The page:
Engage the Appropriate Stakeholders in the Project-in the Right Roles and with the Right Responsibilities. Make sure you have a "mix" of people with diverse backgrounds, perspectives, and capabilities. A visionary group of HR leaders can define aspirations for a new technology, but others at a more tactical level must ensure that such aspirations can be translated into reality. A room full of data "wonks" will build a great system that no one else can understand or use. Getting the right teams–executive sponsorship, steering committee, and tactical project team members–is essential to succeeding in every subsequent step.
Translate the vision for the organization’s objectives–the “future state”, if you will–into clear, objective technological requirements. Stakeholders need to have a clear, compelling vision of what the future state will be post-implementation. It's critical to have all requirements documented in advance of beginning configuration-and being able to articulate the business rationale for these requirements. It eliminates "nice, but never used"-before it gets built.
Appreciate that no technology vendor is able to meet all current and future business requirements. Consequently, the focus is not on the “perfect” solution, but rather the “best” possible solution. Strong leaders clearly comprehend the capabilities and limitations of the proposed technology solution.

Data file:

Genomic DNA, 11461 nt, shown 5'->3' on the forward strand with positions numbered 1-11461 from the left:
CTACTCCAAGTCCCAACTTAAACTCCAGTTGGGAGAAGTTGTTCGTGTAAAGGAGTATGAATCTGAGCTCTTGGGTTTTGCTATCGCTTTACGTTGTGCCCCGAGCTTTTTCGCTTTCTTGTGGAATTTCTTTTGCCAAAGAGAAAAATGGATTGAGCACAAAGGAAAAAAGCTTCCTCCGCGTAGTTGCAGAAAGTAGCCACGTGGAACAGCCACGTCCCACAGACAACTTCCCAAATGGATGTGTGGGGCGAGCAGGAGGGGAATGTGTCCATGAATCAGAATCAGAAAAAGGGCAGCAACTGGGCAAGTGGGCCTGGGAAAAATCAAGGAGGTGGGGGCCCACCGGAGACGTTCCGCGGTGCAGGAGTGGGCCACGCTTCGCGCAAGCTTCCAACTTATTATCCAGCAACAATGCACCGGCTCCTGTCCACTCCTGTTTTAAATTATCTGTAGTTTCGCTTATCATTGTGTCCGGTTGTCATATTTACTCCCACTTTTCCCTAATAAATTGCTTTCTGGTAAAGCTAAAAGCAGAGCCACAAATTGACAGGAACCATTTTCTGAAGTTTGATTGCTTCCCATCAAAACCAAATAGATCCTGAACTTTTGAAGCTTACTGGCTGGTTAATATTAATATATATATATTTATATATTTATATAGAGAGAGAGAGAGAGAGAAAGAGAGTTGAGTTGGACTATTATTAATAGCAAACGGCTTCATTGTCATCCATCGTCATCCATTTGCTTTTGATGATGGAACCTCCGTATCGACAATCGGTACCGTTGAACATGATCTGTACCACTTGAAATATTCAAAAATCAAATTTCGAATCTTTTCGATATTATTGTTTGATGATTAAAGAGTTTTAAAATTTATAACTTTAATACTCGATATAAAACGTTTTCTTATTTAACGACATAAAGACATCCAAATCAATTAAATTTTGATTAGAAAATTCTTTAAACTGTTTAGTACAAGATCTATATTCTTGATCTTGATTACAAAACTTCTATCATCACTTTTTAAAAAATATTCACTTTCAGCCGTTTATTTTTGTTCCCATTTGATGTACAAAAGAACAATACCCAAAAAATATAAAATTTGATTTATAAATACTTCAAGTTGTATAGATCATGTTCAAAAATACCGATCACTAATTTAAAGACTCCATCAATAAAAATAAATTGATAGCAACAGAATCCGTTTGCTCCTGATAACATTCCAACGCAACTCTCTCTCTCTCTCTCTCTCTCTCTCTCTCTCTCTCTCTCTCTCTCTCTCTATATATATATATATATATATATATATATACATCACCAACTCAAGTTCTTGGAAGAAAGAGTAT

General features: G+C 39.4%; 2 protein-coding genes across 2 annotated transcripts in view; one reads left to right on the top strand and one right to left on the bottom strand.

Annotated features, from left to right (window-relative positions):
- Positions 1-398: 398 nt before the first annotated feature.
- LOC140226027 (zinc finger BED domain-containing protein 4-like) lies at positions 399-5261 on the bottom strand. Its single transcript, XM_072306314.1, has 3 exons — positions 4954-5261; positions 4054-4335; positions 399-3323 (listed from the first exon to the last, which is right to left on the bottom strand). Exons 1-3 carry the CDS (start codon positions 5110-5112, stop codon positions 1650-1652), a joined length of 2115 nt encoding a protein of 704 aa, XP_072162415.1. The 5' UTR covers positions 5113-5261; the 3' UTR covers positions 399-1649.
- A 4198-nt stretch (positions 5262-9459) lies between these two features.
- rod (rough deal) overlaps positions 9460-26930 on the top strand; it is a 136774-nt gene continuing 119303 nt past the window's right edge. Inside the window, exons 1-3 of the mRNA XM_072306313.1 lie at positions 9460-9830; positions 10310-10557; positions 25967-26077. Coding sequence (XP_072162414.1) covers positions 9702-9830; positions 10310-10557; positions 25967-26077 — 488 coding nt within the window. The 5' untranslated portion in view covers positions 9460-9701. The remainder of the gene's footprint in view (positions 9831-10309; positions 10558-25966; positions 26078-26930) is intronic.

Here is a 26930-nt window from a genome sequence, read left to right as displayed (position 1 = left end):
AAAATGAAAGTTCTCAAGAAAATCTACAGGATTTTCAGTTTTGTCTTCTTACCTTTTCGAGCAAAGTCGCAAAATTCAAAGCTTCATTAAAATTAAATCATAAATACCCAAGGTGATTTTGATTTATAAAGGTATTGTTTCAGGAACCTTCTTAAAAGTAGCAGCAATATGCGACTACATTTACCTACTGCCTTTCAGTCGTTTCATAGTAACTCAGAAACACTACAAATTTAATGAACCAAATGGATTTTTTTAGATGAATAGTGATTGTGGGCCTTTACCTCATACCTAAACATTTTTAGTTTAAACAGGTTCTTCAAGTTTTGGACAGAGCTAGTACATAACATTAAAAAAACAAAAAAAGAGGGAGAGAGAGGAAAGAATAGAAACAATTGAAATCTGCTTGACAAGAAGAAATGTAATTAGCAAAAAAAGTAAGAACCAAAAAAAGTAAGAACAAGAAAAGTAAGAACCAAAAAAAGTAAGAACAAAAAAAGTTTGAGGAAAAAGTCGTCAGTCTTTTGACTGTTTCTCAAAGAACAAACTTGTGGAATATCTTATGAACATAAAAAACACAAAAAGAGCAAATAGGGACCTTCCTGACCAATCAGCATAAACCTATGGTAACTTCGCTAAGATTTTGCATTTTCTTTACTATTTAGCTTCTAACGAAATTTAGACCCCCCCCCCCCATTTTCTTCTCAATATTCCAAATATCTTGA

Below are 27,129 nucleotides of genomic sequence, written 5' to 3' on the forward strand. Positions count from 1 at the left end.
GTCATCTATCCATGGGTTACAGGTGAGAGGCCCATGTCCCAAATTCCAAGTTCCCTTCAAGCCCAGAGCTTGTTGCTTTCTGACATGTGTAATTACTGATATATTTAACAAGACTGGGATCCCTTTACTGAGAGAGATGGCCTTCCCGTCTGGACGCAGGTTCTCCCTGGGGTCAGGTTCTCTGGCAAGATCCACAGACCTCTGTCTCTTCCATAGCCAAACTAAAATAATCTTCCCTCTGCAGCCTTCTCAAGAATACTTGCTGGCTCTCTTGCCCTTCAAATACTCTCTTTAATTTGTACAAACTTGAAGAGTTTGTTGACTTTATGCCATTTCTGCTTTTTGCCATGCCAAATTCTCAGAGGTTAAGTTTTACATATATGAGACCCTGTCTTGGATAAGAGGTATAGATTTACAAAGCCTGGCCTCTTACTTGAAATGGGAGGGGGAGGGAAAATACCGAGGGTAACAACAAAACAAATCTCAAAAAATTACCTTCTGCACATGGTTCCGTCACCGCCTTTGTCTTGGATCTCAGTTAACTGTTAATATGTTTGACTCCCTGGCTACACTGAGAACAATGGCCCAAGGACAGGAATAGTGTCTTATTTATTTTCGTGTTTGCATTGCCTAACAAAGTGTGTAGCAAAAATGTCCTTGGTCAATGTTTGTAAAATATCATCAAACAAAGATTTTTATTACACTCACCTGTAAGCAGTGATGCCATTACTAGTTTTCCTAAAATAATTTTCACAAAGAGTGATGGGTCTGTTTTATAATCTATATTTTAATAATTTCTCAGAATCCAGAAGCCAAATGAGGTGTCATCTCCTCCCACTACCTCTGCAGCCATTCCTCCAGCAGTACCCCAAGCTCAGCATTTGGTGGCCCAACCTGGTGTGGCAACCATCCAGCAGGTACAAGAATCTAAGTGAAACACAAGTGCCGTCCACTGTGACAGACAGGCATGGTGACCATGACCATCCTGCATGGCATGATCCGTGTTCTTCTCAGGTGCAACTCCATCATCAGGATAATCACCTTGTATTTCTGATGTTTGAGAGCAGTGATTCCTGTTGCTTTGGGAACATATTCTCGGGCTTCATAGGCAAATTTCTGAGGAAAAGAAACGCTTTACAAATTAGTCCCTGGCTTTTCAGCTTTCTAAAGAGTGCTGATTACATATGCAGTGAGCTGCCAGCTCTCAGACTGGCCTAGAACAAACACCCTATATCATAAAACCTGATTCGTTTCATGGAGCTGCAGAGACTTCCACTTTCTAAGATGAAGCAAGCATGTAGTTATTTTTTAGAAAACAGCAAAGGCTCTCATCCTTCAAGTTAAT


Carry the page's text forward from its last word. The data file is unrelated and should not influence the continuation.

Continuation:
Prioritize the achievable key requirements and ensure that the data required to generate these is accessible and in a condition sufficient to make it usable. Lock scope once this is completed. Many good projects have been run aground as a result of poor prioritization and "scope creep". Don't let it happen.
Recognize that "go live" or "launch" is not the end of the project, but rather the end of a phase.I'm forever amazed that organizations believe you can implement HR technology, and then walk away. Implementation is about launching an operational system. Optimization is equally critical. It is about taking that basic system and making it work for the business. Whatever you do at "go live", don't quit.
So, Who's to Blame When HR Tech Projects Don’t Deliver?
Invariably, when projects don't deliver what stakeholders want (as is often the case), the inclination of many is to find fault and if politics dictate-throw someone(s) "under the bus".
That “someone” can be one or more of several parties including the vendor, consultant(s), Information Technology, Procurement, and of course HR. However, if HR stakeholders truly practice due diligence and undertake the actions I’ve outlined above, the probability of “failure” and self-protective tendency to blame others is minimized (if not outright eliminated).
In the case of most HR technology projects, HR is the “owner”, the “benefactor”, and primarily the resource leveraged to effect the implementation. If HR truly operates as the project “quarterback”, HR also owns the outcomes of the project. Sure, it’s convenient to have other parties to blame, but abdication of “ownership” whether at the beginning, middle, or end of a project doesn’t address the fundamental need: a successful HR technology project.
If we as HR fail to do these things, we are to blame. No one else. Embracing “ownership” of HR technology initiatives and following these recommendations increases our probability of success exponentially and ensures that we get the maximum benefits from our technological investments & value post-implementation.